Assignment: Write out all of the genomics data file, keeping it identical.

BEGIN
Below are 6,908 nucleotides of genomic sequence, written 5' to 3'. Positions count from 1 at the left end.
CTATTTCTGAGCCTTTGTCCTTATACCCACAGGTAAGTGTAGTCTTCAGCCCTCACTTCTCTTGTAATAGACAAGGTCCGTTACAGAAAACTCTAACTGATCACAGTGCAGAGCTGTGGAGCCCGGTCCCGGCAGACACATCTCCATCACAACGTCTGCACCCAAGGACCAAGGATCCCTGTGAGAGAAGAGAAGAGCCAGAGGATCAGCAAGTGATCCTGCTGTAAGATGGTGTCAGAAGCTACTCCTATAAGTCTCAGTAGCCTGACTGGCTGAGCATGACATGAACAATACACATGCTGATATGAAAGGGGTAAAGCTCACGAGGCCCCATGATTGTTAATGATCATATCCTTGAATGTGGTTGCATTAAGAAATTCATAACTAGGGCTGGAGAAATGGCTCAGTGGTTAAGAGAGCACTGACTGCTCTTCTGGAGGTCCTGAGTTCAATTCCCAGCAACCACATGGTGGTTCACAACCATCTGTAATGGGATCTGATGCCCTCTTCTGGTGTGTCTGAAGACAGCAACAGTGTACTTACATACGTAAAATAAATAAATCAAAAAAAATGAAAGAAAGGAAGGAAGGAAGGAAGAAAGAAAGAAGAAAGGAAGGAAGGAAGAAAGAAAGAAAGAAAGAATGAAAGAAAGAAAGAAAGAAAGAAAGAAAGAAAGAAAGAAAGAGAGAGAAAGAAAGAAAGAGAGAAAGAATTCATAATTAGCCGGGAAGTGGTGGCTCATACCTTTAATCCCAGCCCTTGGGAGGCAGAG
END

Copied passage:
Below are 6,908 nucleotides of genomic sequence, written 5' to 3'. Positions count from 1 at the left end.
CTATTTCTGAGCCTTTGTCCTTATACCCACAGGTAAGTGTAGTCTTCAGCCCTCACTTCTCTTGTAATAGACAAGGTCCGTTACAGAAAACTCTAACTGATCACAGTGCAGAGCTGTGGAGCCCGGTCCCGGCAGACACATCTCCATCACAACGTCTGCACCCAAGGACCAAGGATCCCTGTGAGAGAAGAGAAGAGCCAGAGGATCAGCAAGTGATCCTGCTGTAAGATGGTGTCAGAAGCTACTCCTATAAGTCTCAGTAGCCTGACTGGCTGAGCATGACATGAACAATACACATGCTGATATGAAAGGGGTAAAGCTCACGAGGCCCCATGATTGTTAATGATCATATCCTTGAATGTGGTTGCATTAAGAAATTCATAACTAGGGCTGGAGAAATGGCTCAGTGGTTAAGAGAGCACTGACTGCTCTTCTGGAGGTCCTGAGTTCAATTCCCAGCAACCACATGGTGGTTCACAACCATCTGTAATGGGATCTGATGCCCTCTTCTGGTGTGTCTGAAGACAGCAACAGTGTACTTACATACGTAAAATAAATAAATCAAAAAAAATGAAAGAAAGGAAGGAAGGAAGGAAGAAAGAAAGAAGAAAGGAAGGAAGGAAGAAAGAAAGAAAGAAAGAATGAAAGAAAGAAAGAAAGAAAGAAAGAAAGAAAGAAAGAAAGAGAGAGAAAGAAAGAAAGAGAGAAAGAATTCATAATTAGCCGGGAAGTGGTGGCTCATACCTTTAATCCCAGCCCTTGGGAGGCAGAG